London and Beijing agree currency swap

Updated: 2013-06-24 07:40

By Bloomberg News in London (China Daily)

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Bank of England Governor Mervyn King and his Chinese counterpart Zhou Xiaochuan agreed to a three-year currency swap line to promote financial stability and aid trade between China and Britain.

The maximum value of the arrangement is 200 billion yuan ($33 billion), according to a statement published by the UK central bank on its website in London. The People's Bank of China put the sterling value at 20 billion pounds ($31 billion) in a statement on its website.

"The establishment of a sterling/renminbi swap line will support UK domestic financial stability," King said in the news release. "In the unlikely event that a generalized shortage of offshore renminbi liquidity emerges, the bank will have the capability to facilitate renminbi liquidity to eligible institutions in the UK."

The agreement puts the Bank of England first in a race among European central banks to establish swap facilities with China, allowing London to expand its ties with the world's second-biggest economy. The UK capital is the center of the world's $4 trillion-a-day market for foreign-exchange trading.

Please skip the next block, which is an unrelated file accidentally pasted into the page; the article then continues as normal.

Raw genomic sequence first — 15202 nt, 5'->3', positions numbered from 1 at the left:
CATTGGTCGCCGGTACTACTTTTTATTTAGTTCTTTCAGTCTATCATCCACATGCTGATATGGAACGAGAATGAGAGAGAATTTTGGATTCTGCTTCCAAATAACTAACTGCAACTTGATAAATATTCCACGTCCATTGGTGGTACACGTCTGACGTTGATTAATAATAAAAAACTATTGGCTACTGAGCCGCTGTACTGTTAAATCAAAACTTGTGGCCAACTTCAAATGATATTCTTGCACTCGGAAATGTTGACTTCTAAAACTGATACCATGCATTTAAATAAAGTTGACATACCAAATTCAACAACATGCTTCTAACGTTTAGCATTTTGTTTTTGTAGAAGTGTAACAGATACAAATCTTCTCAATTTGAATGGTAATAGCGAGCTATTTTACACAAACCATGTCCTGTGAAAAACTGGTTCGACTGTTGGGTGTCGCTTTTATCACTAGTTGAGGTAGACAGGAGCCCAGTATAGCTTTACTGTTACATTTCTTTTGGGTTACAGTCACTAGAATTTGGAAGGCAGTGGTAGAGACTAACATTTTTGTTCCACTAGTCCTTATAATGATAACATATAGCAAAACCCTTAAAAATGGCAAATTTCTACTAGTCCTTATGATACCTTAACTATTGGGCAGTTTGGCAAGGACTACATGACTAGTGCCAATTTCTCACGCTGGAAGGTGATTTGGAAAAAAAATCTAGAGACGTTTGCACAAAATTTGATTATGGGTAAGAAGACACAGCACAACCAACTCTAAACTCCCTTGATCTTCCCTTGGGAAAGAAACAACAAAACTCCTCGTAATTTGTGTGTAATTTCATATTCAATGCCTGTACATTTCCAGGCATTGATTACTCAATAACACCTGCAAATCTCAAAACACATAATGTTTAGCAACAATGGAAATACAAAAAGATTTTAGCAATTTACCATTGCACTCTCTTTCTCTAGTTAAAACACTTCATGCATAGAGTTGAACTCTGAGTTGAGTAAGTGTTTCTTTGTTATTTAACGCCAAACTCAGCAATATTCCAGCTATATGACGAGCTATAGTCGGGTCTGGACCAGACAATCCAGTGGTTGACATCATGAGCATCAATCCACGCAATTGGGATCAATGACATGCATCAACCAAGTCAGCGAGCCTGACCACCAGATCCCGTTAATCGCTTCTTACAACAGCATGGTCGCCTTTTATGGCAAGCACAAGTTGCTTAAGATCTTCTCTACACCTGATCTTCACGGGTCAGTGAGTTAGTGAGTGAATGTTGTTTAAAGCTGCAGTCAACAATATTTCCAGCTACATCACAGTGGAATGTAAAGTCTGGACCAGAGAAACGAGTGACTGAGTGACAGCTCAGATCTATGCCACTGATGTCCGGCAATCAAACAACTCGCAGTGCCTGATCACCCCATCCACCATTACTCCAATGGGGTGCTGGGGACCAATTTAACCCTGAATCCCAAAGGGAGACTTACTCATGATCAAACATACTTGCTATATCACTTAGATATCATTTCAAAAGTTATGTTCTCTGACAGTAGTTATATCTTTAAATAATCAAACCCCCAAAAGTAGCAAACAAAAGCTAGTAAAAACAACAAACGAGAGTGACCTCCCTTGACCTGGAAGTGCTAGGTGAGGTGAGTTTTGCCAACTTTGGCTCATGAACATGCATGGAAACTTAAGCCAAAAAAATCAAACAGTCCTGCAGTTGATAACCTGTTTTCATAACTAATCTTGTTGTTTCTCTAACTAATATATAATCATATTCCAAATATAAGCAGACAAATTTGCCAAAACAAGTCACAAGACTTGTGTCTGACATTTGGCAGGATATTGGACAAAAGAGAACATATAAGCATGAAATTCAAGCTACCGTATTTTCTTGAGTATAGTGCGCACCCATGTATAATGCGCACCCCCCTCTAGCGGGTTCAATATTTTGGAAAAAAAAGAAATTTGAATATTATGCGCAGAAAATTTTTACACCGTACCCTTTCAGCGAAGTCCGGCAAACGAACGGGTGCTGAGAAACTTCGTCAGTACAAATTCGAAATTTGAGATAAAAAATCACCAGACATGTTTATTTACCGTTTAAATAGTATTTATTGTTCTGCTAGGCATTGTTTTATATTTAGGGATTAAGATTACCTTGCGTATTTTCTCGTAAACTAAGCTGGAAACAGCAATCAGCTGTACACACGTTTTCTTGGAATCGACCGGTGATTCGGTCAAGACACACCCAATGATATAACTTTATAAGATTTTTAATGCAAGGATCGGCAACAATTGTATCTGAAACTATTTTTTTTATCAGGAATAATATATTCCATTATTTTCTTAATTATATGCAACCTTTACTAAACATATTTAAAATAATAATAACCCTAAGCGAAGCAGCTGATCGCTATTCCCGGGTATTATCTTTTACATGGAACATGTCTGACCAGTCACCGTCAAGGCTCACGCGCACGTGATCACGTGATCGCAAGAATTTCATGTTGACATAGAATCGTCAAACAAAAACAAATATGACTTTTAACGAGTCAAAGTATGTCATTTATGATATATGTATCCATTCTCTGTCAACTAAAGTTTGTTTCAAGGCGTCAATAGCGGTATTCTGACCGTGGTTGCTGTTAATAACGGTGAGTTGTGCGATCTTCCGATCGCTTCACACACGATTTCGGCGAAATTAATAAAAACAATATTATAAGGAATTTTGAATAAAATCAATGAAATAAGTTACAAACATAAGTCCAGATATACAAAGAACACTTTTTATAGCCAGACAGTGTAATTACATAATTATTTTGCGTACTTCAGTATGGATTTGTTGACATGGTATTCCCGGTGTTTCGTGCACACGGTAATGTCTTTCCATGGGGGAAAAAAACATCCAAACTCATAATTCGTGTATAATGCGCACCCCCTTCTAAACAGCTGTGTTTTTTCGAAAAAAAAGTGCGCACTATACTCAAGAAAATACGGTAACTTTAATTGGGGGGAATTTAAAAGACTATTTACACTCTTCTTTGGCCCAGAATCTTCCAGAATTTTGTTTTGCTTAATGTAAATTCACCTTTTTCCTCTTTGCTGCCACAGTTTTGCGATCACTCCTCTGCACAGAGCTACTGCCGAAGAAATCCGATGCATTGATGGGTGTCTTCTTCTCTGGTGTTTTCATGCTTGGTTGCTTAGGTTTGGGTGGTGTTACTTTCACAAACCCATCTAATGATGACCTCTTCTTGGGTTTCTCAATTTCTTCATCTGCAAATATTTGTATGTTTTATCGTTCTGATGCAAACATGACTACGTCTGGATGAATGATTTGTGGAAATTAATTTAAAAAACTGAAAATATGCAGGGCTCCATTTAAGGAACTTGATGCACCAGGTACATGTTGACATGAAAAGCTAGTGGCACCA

China has allowed businesses to settle foreign trade in yuan and signed swap agreements to promote the use of the currency in international trade and investment. It has also eased rules for foreign companies to invest in the country using yuan raised offshore and started direct trading with currencies including the yen as part of efforts to make the yuan a global currency.

Since cross-border trading of the yuan started in 2010, the proportion of China's trade settled in the currency has surged sixfold to 12 percent, according to DBS Group Holdings Ltd. The yuan's share of international payments rose to 0.74 percent in March from 0.25 percent in January 2011, Nathan Chow, a DBS economist in Hong Kong, wrote in an opinion article in Singapore's Sunday Times newspaper on Sunday.

"As the offshore market broadens and deepens simultaneously, the yuan will move up the ranks rapidly as a global payments currency," Chow wrote. "Ongoing interest-rate liberalization and other financial reforms will help Beijing realize its ultimate goal of making the yuan a reserve currency."

China already has currency-swap agreements with countries including Australia, South Korea and Malaysia. It has accords totaling about 1.8 trillion yuan, the Taipei-based Chung-Hua Institution for Economic Research said in a report in November. The Bank of England's chief cashier, Chris Salmon, said in January that the idea of London as a major yuan center "carries much force".

(China Daily 06/24/2013 page14)